Airline: Thai Airways (TG)
Aircraft: Boeing 747-400 (HS-TGZ) — originally to be operated by an Airbus A380-800
Flight #: TG 676
Route: Bangkok Suvarnabhumi International Airport (BKK) to Tokyo-Narita International Airport (NRT)
Date: June 24, 2019
Duration: 6 hrs 10 min
Cabin and Layout: 9 first class semi-enclosed suites: 6 single suites (3 suites in a single row on either side), 1 middle suite in row 2 and 2 middle suites for couples in row 3
Miles Used: 50,000 Avianca LifeMiles + $62.78 per person one-way including taxes and fees
Fare Paid: N/A
Typical Retail Fare: THB 56,185 (~$1,860) per person one-way including taxes and fees
Table of contents
Table of Contents
In my quest to experience the first class product on every airline flying the Airbus A380, this time I booked myself on the Thai Airways A380 from Bangkok’s Suvarnabhumi International Airport to Tokyo’s Narita International. However, this would remain on my bucket list, as 12 hours before departure I was “TG’ed.” For those unfamiliar with what that means, it is a term sarcastically coined by AvGeeks for last-minute equipment changes, which Thai Airways is notorious for.
I received an email informing me of the switch from the scheduled A380-800 to a B747-400. As an avid flyer, I wouldn’t normally be fussed about flying up front in the nose of the “Queen of the Skies.” However, this could go either way, as it could have either been a refurbished 747-400N with 9 first class suites or the older 747-400R with 10 first class “pod” seats, which I had earlier flown on between Mumbai and Bangkok and was not too keen on.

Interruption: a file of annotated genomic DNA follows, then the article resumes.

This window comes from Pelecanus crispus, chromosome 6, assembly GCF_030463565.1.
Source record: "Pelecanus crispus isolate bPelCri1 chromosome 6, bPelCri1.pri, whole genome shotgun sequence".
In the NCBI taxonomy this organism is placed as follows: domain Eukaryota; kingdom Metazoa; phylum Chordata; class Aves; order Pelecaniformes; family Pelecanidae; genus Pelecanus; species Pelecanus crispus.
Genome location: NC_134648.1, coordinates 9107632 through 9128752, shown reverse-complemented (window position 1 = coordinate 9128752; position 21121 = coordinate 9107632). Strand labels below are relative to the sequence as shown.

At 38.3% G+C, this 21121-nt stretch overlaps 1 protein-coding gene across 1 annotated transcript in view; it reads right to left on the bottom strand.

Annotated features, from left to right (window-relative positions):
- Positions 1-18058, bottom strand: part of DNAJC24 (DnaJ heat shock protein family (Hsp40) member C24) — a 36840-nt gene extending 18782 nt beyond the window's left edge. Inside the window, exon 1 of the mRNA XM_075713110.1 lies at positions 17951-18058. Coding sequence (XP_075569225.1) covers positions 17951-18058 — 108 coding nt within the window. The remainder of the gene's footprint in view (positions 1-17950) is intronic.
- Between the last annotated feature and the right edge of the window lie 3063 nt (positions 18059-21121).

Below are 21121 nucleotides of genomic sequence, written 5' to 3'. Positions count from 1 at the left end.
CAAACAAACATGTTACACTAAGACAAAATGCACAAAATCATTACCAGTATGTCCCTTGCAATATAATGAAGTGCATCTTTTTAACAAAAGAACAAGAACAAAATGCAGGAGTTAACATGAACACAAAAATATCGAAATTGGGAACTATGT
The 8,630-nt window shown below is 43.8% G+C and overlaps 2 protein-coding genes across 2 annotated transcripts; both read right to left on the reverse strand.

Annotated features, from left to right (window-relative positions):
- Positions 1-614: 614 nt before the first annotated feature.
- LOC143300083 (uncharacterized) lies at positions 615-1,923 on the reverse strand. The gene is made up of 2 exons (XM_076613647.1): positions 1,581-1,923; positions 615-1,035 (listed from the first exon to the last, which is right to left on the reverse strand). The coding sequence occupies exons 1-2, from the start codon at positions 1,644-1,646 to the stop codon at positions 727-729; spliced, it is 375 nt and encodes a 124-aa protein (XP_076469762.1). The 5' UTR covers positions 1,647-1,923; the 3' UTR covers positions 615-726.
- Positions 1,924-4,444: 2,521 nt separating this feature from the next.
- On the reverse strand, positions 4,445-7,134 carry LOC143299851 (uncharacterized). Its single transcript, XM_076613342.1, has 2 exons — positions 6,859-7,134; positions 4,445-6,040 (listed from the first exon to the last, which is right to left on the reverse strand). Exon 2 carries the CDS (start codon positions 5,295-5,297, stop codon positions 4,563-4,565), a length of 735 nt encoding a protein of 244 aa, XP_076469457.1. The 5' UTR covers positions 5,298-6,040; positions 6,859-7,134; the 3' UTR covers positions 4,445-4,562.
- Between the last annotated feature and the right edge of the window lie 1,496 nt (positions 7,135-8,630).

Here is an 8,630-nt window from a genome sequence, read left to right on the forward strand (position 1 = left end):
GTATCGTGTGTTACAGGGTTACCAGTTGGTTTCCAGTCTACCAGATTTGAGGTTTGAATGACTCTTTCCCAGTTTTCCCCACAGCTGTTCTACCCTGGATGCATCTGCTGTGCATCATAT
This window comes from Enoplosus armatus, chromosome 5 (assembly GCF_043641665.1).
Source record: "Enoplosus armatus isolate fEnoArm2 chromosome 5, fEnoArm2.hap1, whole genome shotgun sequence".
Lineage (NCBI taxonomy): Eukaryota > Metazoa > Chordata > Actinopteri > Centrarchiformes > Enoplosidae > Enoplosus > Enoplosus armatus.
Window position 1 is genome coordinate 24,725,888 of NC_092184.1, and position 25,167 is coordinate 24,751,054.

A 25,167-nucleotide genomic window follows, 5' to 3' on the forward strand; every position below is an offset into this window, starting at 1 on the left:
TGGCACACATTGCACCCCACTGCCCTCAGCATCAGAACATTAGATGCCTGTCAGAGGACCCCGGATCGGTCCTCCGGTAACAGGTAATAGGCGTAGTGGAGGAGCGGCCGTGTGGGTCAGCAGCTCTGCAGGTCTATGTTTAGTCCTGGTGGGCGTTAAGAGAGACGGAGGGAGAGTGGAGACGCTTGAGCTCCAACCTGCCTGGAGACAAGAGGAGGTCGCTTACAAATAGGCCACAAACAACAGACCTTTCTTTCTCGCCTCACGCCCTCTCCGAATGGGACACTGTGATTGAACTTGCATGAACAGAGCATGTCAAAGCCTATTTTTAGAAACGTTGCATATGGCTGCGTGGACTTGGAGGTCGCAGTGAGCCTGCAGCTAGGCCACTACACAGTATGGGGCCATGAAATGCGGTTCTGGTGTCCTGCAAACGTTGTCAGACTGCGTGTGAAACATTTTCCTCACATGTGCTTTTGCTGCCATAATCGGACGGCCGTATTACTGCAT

Neither ExpertFlyer nor the Thai Airways website reflected the aircraft change, so I was unsure whether I had been “TG’ed” for the better or worse until I checked in. It looked 50/50, as at that time only 4 of the 7 active Boeing 747s in the Thai fleet had been refurbished. The other 2 aircraft are stored.
Thai Airways is one of the founding members of Star Alliance — the largest global airline alliance — and is pretty generous in terms of releasing premium award space to partners compared to some of its other Star Alliance partners like Lufthansa, Singapore Airlines, and SWISS.